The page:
Long-term relationships go through different stages. What is essential at every stage is to adapt and work with what life brings us. We start out with the honeymoon phase, but that is not supposed to last. It is just supposed to bring us together. Instead, love ideally matures more and more with each new phase. A book that describes this with beautiful metaphors is Anne Morrow Lindbergh’s “Gift from the Sea”.
- Good relationships don’t require work
Absolutely all relationships require ongoing attention, successful communication and the willingness to work through issues together. Or as Carroll Bryant says: “Love is a two-way street constantly under construction.”
- If my partner really loved me…
Those beliefs that start with “If my partner really loved me…” are another trap we fall into, e.g. If they really loved me, they would know what I feel/want/need. Our partner is not a mind reader. For a successful relationship, we need to learn to express our feelings and needs.
- He/she will change if I just keep trying to change them
It is completely impossible to change your partner! You only end up in a tug of war. In fact, focusing on how the other person should change keeps you stuck in your problems. Instead, a successful relationship is all about the question “How can I change? What is going to be required of ME to create a better relationship?”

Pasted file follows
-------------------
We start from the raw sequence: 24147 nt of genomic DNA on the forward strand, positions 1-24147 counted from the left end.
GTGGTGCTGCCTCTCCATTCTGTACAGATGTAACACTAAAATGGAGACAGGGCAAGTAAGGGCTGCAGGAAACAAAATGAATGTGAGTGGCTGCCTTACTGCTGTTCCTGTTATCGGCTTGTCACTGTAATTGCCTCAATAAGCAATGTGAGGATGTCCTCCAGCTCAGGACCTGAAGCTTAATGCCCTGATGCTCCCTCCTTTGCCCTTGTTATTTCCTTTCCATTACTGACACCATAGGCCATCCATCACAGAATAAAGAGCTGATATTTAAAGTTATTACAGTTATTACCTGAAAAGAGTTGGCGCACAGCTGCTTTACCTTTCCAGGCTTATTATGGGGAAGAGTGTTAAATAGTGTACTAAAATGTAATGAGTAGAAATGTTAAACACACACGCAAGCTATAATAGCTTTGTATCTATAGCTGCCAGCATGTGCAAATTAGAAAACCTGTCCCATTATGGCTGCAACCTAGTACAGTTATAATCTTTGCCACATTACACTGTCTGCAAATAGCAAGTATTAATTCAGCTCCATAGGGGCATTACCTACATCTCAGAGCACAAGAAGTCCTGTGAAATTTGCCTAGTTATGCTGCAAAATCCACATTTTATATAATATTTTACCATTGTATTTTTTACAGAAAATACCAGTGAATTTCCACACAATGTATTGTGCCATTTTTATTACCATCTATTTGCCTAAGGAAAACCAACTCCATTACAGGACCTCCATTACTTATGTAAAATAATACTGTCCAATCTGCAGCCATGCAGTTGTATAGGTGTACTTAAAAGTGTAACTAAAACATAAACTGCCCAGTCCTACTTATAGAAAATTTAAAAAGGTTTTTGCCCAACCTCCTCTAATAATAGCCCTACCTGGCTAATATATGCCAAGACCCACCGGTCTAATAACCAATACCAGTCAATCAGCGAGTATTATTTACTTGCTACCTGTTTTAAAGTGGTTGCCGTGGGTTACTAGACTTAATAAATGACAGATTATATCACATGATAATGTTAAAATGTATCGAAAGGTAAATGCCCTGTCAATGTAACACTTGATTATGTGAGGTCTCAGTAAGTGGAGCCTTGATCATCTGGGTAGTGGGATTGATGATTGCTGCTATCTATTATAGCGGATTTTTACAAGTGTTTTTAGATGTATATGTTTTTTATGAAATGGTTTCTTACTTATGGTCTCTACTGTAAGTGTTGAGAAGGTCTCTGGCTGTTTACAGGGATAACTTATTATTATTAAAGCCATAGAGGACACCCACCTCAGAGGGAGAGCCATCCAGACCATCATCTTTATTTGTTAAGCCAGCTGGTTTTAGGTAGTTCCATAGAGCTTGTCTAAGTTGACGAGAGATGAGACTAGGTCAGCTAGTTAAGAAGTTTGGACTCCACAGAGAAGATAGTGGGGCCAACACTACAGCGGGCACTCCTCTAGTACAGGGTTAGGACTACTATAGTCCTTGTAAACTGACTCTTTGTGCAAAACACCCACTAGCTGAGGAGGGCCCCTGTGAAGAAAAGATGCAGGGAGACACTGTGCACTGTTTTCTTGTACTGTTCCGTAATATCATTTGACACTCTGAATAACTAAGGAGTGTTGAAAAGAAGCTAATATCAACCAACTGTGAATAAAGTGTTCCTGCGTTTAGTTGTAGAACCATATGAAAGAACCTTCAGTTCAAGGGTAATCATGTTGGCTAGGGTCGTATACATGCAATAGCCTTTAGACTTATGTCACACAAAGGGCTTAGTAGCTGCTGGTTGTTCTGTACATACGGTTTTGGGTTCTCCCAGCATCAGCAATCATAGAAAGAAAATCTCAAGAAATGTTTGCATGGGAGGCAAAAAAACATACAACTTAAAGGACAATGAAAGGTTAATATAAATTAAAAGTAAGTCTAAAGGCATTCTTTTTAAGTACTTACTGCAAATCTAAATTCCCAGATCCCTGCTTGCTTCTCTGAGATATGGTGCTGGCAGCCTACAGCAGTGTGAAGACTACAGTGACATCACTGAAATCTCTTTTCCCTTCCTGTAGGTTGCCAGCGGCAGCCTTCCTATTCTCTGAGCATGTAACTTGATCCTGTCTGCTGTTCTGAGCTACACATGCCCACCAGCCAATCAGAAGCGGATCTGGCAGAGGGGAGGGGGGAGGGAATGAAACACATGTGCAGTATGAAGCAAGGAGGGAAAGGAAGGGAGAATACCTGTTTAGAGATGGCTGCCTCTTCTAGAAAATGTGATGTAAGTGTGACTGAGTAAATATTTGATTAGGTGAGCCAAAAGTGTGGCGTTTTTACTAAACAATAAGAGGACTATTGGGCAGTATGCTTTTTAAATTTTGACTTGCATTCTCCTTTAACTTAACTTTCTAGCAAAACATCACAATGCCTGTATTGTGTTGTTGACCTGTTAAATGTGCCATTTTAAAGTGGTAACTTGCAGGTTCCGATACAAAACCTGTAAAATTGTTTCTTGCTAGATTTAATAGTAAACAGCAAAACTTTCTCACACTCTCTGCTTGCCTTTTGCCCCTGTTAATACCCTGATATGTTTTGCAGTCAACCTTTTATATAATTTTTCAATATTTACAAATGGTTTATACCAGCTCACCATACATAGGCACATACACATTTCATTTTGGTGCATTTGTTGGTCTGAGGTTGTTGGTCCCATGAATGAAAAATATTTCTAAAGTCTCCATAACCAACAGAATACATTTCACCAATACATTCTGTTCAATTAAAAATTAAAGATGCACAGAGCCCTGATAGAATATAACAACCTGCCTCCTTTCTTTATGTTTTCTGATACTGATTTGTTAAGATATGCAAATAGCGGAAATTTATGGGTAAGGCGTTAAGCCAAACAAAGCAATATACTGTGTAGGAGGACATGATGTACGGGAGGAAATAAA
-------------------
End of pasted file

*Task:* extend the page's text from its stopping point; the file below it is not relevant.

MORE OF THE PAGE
- Couples in good relationships don’t argue
Many people still believe that conflicts in a relationship are a bad sign. Relationship scientist and expert John Gottman has proven that arguments are not the problem, but that how couples argue can destabilize a relationship. We want to practice how to deliver and receive criticism successfully and learn how to argue with less defensiveness and without stonewalling or showing contempt for our partner.
- Couples should have sex x-number of times per week/month